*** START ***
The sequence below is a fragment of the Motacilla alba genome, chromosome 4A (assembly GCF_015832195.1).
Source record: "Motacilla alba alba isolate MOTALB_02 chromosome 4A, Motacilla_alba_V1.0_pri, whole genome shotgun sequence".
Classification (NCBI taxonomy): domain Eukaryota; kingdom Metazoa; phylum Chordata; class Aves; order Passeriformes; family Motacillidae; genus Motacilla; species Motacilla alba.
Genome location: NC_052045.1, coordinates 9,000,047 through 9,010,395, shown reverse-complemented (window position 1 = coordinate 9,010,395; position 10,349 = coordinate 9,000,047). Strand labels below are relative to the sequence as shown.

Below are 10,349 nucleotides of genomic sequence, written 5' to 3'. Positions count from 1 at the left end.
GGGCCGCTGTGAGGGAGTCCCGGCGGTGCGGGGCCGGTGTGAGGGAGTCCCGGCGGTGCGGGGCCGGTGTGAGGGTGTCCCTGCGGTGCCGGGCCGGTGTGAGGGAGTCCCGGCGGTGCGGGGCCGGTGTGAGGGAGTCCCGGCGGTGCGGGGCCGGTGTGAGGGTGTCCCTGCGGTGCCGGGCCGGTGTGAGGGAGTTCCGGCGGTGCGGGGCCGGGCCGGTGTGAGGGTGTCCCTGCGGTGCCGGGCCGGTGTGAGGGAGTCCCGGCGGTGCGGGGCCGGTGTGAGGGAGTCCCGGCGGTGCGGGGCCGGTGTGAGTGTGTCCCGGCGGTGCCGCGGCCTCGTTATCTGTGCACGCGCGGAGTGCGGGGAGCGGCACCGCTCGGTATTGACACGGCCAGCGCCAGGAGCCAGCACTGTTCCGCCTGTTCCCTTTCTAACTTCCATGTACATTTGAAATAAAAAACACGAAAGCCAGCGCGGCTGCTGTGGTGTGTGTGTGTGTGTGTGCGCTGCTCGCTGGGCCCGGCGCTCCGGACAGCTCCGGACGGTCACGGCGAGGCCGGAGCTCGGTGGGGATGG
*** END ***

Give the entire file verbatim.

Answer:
The sequence below is a fragment of the Motacilla alba genome, chromosome 4A (assembly GCF_015832195.1).
Source record: "Motacilla alba alba isolate MOTALB_02 chromosome 4A, Motacilla_alba_V1.0_pri, whole genome shotgun sequence".
Classification (NCBI taxonomy): domain Eukaryota; kingdom Metazoa; phylum Chordata; class Aves; order Passeriformes; family Motacillidae; genus Motacilla; species Motacilla alba.
Genome location: NC_052045.1, coordinates 9,000,047 through 9,010,395, shown reverse-complemented (window position 1 = coordinate 9,010,395; position 10,349 = coordinate 9,000,047). Strand labels below are relative to the sequence as shown.

Below are 10,349 nucleotides of genomic sequence, written 5' to 3'. Positions count from 1 at the left end.
GGGCCGCTGTGAGGGAGTCCCGGCGGTGCGGGGCCGGTGTGAGGGAGTCCCGGCGGTGCGGGGCCGGTGTGAGGGTGTCCCTGCGGTGCCGGGCCGGTGTGAGGGAGTCCCGGCGGTGCGGGGCCGGTGTGAGGGAGTCCCGGCGGTGCGGGGCCGGTGTGAGGGTGTCCCTGCGGTGCCGGGCCGGTGTGAGGGAGTTCCGGCGGTGCGGGGCCGGGCCGGTGTGAGGGTGTCCCTGCGGTGCCGGGCCGGTGTGAGGGAGTCCCGGCGGTGCGGGGCCGGTGTGAGGGAGTCCCGGCGGTGCGGGGCCGGTGTGAGTGTGTCCCGGCGGTGCCGCGGCCTCGTTATCTGTGCACGCGCGGAGTGCGGGGAGCGGCACCGCTCGGTATTGACACGGCCAGCGCCAGGAGCCAGCACTGTTCCGCCTGTTCCCTTTCTAACTTCCATGTACATTTGAAATAAAAAACACGAAAGCCAGCGCGGCTGCTGTGGTGTGTGTGTGTGTGTGTGCGCTGCTCGCTGGGCCCGGCGCTCCGGACAGCTCCGGACGGTCACGGCGAGGCCGGAGCTCGGTGGGGATGG